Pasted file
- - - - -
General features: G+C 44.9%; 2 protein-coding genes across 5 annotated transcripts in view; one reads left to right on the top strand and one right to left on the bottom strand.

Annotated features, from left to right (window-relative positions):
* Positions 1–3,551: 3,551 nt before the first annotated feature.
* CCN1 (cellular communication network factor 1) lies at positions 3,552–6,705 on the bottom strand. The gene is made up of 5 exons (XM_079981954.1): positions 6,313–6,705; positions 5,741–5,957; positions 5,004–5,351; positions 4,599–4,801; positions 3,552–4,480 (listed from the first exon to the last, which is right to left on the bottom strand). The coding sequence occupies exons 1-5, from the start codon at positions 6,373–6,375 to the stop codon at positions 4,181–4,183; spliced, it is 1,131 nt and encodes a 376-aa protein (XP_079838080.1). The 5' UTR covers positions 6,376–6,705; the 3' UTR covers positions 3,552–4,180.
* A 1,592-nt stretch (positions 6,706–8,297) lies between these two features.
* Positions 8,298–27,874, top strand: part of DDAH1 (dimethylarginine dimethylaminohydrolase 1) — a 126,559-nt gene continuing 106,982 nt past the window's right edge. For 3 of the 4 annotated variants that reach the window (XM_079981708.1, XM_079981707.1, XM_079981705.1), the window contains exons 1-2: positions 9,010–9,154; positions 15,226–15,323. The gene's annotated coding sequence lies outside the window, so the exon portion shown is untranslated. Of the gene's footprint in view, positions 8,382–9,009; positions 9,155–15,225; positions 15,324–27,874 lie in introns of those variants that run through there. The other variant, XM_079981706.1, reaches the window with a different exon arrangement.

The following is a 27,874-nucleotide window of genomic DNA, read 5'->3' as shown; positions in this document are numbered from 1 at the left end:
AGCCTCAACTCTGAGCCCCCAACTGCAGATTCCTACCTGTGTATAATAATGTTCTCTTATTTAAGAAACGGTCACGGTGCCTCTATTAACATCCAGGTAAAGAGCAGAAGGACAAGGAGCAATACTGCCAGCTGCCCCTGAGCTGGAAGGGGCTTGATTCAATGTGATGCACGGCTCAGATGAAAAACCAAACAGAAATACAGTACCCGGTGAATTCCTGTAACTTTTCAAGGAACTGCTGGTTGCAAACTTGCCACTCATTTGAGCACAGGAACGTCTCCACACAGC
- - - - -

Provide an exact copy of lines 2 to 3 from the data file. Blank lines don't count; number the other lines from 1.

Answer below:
Annotated features, from left to right (window-relative positions):
* Positions 1–3,551: 3,551 nt before the first annotated feature.